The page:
Adopting a high-intensity interval training program along with the Mediterranean diet can dramatically improve a variety of factors related to heart health, according to new research present at the Canadian Cardiovascular Congress. Cardiovascular disease is the leading cause of death in people who have diabetes.
High-intensity interval training is a type of cardiovascular exercise that mixes high-intensity bouts of activity with low-intensity breaks over the course of 20 to 30 minutes. The Mediterranean diet is an eating style that emphasizes vegetables, whole grains, fish, fruits, low-fat dairy, nuts, and legumes.
The health effects of the Mediterranean diet and interval training have been studied separately, but no research had been conducted looking at the long-term effects of combining the two interventions. To investigate this dual approach, researchers from the Montreal Heart Institute assigned a group of people with abdominal obesity — who are at increased risk of heart disease, stroke, high blood pressure, diabetes, and high cholesterol — to engage in high-intensity interval training two to three times per week and to receive counseling on the Mediterranean diet.
After nine months on the study regimen, blood glucose levels in those with diabetes had dropped by an average of 23%, while glucose levels in people with prediabetes were reduced by 10%. “The greatest improvements in blood sugar levels were achieved in the individuals with diabetes, those who had the highest blood sugars,” noted study author Anil Nigam, MD. “Improvements and control in blood sugar levels using lifestyle interventions (exercise and diet) can substantially reduce their overall risk of heart disease and stroke and microvascular complications such as retina and kidney disease,” added author Mathieu Gayda, PhD.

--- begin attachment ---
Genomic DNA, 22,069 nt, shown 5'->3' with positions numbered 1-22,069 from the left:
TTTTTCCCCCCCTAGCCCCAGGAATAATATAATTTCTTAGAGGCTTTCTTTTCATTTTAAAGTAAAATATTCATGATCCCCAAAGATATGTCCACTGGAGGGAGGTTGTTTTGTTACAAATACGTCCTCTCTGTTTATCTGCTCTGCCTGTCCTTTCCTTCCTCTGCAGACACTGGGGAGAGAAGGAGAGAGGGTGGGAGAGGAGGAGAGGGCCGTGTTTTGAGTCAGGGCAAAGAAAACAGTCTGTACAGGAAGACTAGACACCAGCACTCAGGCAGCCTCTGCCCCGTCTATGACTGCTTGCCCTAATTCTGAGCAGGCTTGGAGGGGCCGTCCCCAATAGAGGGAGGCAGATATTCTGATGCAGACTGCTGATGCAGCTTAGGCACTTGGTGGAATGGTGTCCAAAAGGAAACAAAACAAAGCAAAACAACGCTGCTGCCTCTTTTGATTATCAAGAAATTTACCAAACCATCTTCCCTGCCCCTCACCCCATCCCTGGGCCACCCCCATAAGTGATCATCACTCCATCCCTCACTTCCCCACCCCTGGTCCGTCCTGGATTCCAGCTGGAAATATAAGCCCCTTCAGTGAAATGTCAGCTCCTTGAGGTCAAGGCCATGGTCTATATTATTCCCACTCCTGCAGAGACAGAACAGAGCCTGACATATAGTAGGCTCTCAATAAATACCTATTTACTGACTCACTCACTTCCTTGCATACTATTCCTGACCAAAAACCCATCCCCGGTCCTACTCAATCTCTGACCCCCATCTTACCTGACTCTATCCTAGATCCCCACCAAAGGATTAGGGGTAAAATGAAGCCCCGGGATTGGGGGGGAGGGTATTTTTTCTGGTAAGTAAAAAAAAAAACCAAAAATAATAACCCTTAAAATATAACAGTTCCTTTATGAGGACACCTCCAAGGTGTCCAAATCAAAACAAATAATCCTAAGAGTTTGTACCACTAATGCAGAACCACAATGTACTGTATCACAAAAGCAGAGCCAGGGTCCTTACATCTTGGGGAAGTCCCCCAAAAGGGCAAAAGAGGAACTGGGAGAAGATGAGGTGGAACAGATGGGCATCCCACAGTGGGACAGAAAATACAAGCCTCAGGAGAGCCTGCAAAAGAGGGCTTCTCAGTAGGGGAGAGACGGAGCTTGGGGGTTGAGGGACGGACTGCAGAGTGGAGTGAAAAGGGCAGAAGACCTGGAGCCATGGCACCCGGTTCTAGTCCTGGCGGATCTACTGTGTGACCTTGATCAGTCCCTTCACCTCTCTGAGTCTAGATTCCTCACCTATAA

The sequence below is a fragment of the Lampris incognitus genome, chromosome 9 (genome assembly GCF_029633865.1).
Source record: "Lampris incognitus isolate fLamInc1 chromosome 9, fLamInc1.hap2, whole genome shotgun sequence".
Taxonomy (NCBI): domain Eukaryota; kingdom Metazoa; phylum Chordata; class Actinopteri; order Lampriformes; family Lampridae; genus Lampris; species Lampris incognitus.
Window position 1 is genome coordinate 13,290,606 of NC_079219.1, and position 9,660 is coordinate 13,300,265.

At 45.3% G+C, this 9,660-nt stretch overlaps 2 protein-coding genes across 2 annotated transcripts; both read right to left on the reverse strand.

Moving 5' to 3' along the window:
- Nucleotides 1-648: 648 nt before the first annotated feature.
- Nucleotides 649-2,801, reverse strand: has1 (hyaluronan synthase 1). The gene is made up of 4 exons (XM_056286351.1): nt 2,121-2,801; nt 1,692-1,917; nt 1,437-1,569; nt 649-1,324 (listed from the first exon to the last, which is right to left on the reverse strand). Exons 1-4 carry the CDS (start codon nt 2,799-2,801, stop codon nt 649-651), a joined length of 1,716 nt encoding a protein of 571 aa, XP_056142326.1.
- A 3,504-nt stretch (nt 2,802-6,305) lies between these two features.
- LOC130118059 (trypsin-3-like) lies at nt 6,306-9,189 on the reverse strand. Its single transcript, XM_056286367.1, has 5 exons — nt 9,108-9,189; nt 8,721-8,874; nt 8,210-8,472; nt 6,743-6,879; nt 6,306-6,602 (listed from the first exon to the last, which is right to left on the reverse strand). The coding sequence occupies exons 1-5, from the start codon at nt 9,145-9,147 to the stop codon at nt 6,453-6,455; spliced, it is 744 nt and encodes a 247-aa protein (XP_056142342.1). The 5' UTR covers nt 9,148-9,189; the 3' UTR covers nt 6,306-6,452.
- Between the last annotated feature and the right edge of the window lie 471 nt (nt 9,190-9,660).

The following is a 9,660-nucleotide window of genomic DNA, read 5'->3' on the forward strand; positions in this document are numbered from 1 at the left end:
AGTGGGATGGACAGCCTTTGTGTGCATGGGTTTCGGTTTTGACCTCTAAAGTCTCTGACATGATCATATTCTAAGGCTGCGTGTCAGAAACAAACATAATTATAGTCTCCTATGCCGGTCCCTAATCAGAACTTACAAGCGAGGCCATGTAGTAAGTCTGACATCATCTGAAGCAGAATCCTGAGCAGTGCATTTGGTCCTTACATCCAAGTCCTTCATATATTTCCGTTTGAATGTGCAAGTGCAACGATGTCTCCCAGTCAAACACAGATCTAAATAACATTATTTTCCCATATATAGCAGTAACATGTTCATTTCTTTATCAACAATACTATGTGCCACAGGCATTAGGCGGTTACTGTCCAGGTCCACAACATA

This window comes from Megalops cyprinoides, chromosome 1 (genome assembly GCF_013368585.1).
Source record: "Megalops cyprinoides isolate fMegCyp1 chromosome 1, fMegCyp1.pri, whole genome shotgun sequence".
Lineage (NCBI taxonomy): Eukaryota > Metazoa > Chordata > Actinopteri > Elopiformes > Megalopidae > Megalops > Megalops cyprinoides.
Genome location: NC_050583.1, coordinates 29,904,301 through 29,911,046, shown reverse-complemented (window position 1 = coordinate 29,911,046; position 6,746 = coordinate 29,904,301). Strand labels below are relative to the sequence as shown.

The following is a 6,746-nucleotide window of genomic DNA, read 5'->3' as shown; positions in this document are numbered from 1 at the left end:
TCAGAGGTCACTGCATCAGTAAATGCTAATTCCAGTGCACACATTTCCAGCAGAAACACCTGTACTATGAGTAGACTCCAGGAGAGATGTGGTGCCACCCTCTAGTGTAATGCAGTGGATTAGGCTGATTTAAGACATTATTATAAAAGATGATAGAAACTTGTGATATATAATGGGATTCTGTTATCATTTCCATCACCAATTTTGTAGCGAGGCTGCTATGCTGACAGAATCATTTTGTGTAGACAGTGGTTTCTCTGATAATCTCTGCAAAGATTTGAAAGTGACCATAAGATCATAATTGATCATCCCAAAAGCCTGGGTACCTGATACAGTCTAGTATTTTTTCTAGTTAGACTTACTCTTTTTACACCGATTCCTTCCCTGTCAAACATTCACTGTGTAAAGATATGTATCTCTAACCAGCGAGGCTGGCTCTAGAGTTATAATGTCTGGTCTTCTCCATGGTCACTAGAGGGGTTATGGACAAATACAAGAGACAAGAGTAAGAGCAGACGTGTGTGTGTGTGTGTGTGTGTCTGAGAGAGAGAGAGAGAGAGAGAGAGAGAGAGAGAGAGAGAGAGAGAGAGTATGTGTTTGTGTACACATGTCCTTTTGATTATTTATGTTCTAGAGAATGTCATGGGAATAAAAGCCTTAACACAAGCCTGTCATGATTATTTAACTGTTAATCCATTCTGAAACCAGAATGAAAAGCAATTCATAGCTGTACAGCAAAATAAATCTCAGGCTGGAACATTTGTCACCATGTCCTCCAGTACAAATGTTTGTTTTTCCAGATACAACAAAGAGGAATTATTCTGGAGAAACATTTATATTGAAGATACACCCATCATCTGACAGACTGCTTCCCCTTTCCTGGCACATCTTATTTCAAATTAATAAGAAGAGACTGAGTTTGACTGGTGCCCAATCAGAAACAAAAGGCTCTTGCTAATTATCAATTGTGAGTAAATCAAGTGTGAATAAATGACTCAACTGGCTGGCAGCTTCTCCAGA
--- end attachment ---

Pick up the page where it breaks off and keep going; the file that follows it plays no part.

Waist circumference was lowered by an average of 8 centimeters, systolic blood pressure (the top number) decreased by 6 mm Hg, and aerobic fitness improved by 15%. Improvements were also noted in body fat mass, cholesterol levels, muscle endurance, weight, and resting heart rate.
“Our results show that the combination of the two interventions supersized the benefits to heart health,” says Dr. Gayda.
For more information, read the press release from the Heart & Stroke Foundation, High-intensity interval training combined with Mediterranean diet counseling ‘supersizes’ heart health.” And to learn more about the Mediterranean diet and exercising with diabetes, click here or here, respectively.
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Diane Fennell: Diane Fennell has been an editor at Diabetes Self-Management magazine since 2003. She is currently the Editorial Director. (Diane Fennell is not a medical professional.)
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